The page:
In the first case of its kind since the January 25 Revolution ousted the Mubarak regime, an Egyptian opposition newspaper has been confiscated, reportedly for violating a publication ban concerning the trial of former President Hosni Mubarak, a claim refuted by the paper’s editor-in-chief.
Officials at al-Ahram Corporation, which publishes Egypt’s most widely-circulated official newspaper, al-Ahram, and which prints and distributes several independent newspapers, informed the editorial board of the weekly opposition newspaper Sout al-Umma that the printing of the paper’s Saturday issue would be stopped, said Sout al-Umma’s editor-in-chief, Abdul Halim Kandeel.
“We were informed of that after around 100,000 copies had already been printed and some were already distributed,” he said.
Kandeel added that al-Ahram officials did not reveal the name of the body that issued the decision to cease printing, and said that speculation was that violating the publication ban on the proceedings of Mubarak’s trial was the reason for the action.
“It was reported that we did not respect the ban on the confidential testimonies of the five most senior witnesses in the case of killing protestors, and this is absolutely groundless,” Kandeel said.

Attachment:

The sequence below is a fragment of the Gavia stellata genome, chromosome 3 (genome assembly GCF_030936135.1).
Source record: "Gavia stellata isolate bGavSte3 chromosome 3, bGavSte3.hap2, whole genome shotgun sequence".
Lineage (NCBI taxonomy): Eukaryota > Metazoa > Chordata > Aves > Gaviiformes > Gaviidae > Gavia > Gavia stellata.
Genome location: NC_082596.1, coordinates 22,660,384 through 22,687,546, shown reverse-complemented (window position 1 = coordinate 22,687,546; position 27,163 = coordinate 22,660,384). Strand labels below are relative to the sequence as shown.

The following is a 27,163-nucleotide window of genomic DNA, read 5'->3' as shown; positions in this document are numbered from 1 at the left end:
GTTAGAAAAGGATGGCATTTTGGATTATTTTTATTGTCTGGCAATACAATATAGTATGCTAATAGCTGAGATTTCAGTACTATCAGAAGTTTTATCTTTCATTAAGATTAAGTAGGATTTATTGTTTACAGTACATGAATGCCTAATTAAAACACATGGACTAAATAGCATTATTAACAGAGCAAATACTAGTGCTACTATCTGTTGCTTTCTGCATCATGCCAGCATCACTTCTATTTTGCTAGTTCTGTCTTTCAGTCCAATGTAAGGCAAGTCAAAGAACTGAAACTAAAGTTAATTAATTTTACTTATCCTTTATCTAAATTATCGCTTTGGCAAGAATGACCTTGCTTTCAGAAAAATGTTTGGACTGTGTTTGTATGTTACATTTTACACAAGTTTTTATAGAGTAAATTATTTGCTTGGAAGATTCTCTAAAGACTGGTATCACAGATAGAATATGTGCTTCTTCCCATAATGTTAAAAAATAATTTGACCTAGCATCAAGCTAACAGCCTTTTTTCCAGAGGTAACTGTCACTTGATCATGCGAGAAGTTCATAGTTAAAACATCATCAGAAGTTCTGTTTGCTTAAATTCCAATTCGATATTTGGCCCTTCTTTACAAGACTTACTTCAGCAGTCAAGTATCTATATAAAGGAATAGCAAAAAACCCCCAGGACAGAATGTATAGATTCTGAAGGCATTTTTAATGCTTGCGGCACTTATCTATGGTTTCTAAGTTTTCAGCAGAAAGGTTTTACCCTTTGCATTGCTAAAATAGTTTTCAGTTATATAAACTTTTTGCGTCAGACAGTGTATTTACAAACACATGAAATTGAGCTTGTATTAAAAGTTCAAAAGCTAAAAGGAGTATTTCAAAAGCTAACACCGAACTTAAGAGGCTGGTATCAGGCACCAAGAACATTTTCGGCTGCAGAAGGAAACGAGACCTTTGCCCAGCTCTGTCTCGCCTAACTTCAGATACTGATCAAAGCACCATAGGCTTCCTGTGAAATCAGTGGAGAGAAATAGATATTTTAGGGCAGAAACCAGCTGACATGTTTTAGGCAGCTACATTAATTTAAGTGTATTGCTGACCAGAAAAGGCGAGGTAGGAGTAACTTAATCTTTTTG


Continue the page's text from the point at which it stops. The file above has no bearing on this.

He explained that the main reason for the action against his paper was that the banned issue contained two stories about the Egyptian intelligence service: “The scandal of Omar Suleiman’s [former chief of intelligence] intelligence” and “Why doesn’t General Omar Mowafi [current chief of intelligence]cleanse the intelligence of Mubarak’s and Suleiman’s men?”
“The reportage includes harsh criticism of the intelligence and criticizes its inefficiency and the fact that is no longer a key player in critical national issues.”
That particular issued, he added, also called upon Mowafi to cleanse the intelligence from all those who worked in it during the past 18 years, when Suleiman was in charge.
“The reportage also included the opinions of judiciary, legal, and political commentators about the efficiency of the intelligence and they all agreed that it is a critical body, but objected to the fact that it is funded by the people’s money and that it failed to tackle the Egyptian revolution properly,” Kandeel said.
He stressed that al-Ahram doesn’t have the right to stop printing and distributing the paper if allegations of the publication ban were true.
“The corporation is not judge to decide. It just provides a print house.”
Kandeel said he contacted several members of the Higher Council for the Armed Forces in an attempt to determine who was behind the order, and they all told him they knew nothing about it and were not given instructions to carry out such a procedure.
Kandeel said his paper has the right to sue al-Ahram and vowed to make the ban a public opinion matter.
“These things can no longer be hidden because of all those satellite channels that report everything, and I will talk on several of them about the confiscation,” he said.
It is noteworthy that Sout al-Umma was confiscated three times by the Mubarak government, the most recent time in 2009.
“I feel very sorry that nothing has actually changed in Egypt,” Kandeel said.
(Translated from Arabic by Sonia Farid)